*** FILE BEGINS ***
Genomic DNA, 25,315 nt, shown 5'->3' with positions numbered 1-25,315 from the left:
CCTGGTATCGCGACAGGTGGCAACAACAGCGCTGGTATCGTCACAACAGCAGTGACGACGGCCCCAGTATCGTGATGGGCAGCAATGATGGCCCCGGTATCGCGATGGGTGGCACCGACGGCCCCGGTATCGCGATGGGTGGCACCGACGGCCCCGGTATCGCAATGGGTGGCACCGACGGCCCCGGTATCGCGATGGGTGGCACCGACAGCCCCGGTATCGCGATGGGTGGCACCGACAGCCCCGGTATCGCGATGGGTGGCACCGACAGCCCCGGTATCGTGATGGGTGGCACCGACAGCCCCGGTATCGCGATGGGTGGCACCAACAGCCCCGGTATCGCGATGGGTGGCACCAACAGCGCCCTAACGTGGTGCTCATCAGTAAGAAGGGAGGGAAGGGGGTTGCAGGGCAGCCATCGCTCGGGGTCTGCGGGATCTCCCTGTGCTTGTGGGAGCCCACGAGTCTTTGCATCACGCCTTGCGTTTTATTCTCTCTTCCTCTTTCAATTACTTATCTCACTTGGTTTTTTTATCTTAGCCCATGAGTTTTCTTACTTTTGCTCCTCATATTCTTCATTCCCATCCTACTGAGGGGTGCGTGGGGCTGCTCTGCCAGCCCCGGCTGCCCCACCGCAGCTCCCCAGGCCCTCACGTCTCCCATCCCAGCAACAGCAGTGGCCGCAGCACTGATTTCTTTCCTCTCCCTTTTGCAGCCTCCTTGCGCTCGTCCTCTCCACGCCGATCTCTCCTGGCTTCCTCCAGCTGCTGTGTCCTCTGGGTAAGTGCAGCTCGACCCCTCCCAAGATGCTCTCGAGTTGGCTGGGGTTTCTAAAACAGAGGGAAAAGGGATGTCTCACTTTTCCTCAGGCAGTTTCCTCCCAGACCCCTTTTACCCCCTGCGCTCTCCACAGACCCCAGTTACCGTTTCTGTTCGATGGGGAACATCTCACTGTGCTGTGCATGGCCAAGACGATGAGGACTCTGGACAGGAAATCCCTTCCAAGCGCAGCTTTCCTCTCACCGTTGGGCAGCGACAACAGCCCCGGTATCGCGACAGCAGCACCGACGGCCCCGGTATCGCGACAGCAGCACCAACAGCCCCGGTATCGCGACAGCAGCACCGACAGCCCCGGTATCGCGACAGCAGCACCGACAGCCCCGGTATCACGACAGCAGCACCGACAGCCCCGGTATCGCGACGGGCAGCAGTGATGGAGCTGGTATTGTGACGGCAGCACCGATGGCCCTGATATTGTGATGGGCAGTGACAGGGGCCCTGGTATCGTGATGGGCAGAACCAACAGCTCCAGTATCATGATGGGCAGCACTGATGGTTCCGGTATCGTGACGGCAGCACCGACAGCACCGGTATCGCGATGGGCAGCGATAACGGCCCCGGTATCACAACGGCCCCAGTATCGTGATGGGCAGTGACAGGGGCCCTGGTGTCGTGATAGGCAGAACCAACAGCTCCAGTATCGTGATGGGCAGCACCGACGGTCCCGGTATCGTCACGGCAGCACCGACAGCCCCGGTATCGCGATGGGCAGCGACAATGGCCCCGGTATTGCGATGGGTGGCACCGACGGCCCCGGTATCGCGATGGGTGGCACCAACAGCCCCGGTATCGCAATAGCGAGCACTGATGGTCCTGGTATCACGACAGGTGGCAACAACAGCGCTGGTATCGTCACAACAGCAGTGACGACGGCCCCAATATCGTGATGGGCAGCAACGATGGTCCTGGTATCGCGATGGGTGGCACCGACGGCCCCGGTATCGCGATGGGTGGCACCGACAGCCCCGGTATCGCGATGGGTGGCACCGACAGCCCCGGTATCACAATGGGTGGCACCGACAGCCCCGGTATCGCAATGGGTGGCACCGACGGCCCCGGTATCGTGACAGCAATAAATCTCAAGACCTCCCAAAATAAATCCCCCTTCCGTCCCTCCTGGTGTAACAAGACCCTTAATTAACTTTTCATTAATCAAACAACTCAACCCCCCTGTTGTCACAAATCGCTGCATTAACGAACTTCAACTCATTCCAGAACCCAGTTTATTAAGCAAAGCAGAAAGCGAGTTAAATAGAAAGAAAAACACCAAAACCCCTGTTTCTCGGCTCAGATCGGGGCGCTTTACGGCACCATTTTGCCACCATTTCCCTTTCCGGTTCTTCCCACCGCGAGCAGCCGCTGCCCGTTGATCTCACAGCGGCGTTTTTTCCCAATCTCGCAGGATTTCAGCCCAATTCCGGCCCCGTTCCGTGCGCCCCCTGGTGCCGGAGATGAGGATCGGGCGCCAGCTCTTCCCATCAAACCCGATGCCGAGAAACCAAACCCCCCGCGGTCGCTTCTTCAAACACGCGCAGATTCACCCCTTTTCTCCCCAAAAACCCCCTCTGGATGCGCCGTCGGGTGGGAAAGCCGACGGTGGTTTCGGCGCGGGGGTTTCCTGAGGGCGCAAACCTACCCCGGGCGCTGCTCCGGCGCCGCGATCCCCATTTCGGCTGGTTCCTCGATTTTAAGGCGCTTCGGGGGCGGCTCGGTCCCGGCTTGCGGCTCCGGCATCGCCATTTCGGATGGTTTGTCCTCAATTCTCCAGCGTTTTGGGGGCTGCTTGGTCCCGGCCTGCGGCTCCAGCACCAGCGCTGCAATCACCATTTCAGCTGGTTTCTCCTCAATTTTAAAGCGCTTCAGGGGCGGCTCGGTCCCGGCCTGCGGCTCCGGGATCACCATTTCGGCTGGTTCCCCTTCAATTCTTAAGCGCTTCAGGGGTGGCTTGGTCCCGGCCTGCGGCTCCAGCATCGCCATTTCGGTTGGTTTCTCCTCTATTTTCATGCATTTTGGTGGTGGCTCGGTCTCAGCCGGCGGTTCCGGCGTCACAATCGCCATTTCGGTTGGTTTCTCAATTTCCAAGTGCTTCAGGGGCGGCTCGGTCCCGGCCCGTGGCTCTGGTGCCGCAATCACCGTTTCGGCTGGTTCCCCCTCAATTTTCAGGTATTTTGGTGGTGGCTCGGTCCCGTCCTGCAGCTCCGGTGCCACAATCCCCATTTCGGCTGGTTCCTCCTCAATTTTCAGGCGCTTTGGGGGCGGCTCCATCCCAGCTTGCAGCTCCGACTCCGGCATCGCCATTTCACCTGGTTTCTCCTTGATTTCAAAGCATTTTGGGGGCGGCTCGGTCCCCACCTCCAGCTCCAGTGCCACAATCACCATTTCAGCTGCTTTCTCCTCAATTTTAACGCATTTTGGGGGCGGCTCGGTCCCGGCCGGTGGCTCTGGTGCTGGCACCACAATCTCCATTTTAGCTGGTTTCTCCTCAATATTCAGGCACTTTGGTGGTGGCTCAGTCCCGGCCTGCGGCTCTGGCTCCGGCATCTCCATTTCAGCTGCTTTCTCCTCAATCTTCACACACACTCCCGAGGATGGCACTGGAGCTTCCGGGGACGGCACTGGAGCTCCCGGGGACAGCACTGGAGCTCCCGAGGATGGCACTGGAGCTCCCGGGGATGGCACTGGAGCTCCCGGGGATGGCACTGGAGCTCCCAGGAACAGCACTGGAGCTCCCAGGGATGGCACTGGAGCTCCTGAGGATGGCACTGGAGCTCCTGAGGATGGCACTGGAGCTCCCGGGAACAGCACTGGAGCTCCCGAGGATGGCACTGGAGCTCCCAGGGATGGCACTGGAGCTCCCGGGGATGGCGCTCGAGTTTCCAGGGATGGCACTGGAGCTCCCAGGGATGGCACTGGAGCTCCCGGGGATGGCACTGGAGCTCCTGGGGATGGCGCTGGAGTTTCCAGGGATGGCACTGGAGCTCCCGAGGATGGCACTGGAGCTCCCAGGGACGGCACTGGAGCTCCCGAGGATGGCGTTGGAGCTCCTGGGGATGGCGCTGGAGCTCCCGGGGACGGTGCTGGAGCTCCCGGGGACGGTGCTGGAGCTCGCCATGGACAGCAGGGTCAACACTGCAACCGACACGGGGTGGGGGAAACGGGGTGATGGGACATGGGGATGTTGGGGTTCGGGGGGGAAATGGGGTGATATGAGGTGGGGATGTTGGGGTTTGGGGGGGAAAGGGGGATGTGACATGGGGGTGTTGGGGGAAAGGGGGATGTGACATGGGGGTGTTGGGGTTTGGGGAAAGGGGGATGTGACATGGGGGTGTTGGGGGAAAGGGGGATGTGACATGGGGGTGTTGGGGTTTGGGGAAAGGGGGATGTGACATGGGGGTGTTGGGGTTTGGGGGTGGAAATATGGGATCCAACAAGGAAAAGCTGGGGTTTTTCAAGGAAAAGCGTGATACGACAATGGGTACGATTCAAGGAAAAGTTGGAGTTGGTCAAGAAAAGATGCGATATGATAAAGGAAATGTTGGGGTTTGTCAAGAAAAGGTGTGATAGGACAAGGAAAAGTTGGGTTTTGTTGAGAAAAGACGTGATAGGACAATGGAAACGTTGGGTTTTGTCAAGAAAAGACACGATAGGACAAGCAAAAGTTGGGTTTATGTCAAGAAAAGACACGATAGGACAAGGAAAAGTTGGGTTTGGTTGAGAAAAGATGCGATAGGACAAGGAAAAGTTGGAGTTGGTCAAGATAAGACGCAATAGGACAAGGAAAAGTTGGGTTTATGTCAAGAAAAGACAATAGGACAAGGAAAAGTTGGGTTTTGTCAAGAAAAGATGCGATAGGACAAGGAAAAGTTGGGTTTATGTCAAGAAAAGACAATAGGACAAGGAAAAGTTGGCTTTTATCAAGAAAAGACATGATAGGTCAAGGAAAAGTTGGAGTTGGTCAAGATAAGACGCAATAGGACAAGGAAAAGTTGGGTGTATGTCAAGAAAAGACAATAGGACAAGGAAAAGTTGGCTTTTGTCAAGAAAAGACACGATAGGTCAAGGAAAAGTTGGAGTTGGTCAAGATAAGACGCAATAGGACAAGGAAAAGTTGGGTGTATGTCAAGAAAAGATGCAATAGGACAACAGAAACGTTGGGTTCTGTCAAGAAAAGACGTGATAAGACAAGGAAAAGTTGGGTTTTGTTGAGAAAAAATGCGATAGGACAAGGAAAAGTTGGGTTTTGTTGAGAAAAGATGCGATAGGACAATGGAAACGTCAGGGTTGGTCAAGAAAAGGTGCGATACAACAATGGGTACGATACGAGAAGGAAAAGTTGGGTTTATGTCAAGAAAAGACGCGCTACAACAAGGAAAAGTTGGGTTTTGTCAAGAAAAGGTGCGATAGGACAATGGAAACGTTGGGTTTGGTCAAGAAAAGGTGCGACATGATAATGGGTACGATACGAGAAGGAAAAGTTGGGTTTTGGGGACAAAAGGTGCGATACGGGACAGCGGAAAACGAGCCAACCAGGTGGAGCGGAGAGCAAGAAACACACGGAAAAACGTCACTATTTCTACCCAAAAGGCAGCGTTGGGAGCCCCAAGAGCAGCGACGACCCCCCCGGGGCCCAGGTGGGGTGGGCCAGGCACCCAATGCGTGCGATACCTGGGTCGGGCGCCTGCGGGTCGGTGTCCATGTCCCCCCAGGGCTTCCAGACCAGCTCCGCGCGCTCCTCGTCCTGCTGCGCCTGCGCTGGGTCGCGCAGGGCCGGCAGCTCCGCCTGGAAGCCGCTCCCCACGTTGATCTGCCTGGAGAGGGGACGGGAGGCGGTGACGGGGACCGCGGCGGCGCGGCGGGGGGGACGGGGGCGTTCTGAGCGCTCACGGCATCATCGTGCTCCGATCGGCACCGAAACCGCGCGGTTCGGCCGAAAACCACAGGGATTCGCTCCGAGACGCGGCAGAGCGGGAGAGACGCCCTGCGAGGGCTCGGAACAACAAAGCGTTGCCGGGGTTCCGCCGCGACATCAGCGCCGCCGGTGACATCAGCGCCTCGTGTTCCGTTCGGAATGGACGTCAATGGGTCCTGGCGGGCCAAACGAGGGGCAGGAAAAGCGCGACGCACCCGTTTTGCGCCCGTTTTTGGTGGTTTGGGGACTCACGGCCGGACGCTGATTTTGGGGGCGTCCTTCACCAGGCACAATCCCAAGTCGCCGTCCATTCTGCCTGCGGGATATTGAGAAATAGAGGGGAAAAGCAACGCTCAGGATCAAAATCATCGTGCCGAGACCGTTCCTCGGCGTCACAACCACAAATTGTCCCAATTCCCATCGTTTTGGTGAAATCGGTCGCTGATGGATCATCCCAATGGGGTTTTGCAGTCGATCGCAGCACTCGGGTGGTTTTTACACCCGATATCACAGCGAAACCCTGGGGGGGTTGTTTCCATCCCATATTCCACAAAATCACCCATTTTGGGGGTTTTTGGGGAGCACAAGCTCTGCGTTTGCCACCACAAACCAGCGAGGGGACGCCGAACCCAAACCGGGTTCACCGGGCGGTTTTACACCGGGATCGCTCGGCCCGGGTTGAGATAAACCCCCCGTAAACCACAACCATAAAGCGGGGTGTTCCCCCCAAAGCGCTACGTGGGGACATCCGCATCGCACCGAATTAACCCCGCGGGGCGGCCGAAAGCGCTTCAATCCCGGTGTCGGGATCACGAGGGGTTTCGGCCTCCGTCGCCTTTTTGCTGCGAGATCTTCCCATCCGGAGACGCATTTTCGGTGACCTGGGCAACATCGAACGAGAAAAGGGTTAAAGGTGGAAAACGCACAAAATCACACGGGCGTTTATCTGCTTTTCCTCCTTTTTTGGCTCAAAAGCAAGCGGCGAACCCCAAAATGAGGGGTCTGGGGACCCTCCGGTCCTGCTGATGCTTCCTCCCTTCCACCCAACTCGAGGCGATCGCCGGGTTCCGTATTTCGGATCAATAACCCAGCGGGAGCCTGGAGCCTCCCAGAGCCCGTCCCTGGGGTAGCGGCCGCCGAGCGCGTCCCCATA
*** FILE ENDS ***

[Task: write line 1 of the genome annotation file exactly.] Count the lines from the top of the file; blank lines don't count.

Genomic DNA, 25,315 nt, shown 5'->3' with positions numbered 1-25,315 from the left: